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Title: PROPAGATION OF THE 2012 MARCH CORONAL MASS EJECTIONS FROM THE SUN TO HELIOPAUSE

In 2012 March the Sun exhibited extraordinary activities. In particular, the active region NOAA AR 11429 emitted a series of large coronal mass ejections (CMEs) which were imaged by the Solar Terrestrial Relations Observatory as it rotated with the Sun from the east to west. These sustained eruptions are expected to generate a global shell of disturbed material sweeping through the heliosphere. A cluster of shocks and interplanetary CMEs were observed near the Earth, and are propagated outward from 1 AU using an MHD model. The transient streams interact with each other, which erases memory of the source and results in a large merged interaction region (MIR) with a preceding shock. The MHD model predicts that the shock and MIR would reach 120 AU around 2013 April 22, which agrees well with the period of radio emissions and the time of a transient disturbance in galactic cosmic rays detected by Voyager 1. These results are important for understanding the ''fate'' of CMEs in the outer heliosphere and provide confidence that the heliopause is located around 120 AU from the Sun.
Authors:
;  [1] ;  [2] ;  [3]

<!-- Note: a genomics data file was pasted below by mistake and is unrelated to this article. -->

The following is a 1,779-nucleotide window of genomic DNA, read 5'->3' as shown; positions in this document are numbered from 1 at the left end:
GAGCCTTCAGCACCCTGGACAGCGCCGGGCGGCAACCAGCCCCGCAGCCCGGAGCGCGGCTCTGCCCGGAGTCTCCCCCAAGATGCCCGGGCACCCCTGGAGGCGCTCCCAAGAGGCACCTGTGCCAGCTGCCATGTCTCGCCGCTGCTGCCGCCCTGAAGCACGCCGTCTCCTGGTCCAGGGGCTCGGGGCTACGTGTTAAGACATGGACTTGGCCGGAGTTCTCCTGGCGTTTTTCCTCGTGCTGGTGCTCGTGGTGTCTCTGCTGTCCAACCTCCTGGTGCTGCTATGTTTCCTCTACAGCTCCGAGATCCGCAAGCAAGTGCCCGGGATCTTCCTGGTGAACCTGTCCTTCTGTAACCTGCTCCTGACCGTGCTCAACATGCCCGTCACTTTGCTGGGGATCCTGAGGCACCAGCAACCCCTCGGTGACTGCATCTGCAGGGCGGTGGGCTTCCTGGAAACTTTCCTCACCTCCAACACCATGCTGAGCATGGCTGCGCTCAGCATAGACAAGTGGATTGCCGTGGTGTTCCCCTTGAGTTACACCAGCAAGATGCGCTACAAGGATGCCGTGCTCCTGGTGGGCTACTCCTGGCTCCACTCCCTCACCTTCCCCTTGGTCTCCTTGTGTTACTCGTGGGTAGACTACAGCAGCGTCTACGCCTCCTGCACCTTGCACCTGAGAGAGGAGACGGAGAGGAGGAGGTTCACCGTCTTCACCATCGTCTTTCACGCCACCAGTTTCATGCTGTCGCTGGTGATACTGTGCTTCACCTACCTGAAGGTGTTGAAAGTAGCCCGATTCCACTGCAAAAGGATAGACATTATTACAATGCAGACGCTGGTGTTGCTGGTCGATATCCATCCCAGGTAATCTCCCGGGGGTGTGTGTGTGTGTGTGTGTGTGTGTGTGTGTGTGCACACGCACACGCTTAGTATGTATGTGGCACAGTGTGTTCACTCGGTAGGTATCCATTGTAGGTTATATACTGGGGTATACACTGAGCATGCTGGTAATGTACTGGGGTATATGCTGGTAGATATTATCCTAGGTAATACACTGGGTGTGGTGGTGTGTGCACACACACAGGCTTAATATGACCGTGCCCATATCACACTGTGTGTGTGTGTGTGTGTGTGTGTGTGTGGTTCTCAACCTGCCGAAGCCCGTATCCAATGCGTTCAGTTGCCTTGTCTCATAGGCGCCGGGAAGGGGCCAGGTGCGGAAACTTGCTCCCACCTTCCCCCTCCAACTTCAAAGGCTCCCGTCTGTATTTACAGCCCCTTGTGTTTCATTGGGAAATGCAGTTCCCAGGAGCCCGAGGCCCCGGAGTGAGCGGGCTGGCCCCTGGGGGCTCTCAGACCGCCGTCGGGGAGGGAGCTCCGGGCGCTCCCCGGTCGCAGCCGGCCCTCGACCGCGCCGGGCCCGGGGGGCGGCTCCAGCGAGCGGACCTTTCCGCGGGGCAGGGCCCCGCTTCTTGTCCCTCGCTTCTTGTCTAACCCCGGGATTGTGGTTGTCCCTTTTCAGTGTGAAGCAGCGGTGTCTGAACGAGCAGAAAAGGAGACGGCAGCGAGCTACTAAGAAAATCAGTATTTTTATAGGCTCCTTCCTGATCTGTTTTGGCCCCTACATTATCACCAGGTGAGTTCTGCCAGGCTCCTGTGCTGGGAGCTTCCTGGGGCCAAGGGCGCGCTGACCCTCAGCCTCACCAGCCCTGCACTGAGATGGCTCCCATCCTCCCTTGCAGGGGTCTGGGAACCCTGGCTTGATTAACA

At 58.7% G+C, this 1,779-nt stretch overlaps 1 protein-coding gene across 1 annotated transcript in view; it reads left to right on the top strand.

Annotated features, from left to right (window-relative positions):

1. State Key Laboratory of Space Weather, National Space Science Center, Chinese Academy of Sciences, Beijing 100190 (China)
  2. Kavli Institute for Astrophysics and Space Research, Massachusetts Institute of Technology, Cambridge, MA 02139 (United States)
  3. Space Sciences Laboratory, University of California, Berkeley, CA 94720 (United States)
Publication Date:
OSTI Identifier:
22365778
Resource Type:
Journal Article
Resource Relation:
Journal Name: Astrophysical Journal Letters; Journal Volume: 788; Journal Issue: 2; Other Information: Country of input: International Atomic Energy Agency (IAEA)
Country of Publication:
United States
Language:
English
Subject:
79 ASTROPHYSICS, COSMOLOGY AND ASTRONOMY; COSMIC RADIATION; DISTURBANCES; ERUPTION; HELIOSPHERE; MAGNETOHYDRODYNAMICS; MASS; SHOCK WAVES; SOLAR CORONA; SOLAR WIND; SUN; VOYAGER SPACE PROBES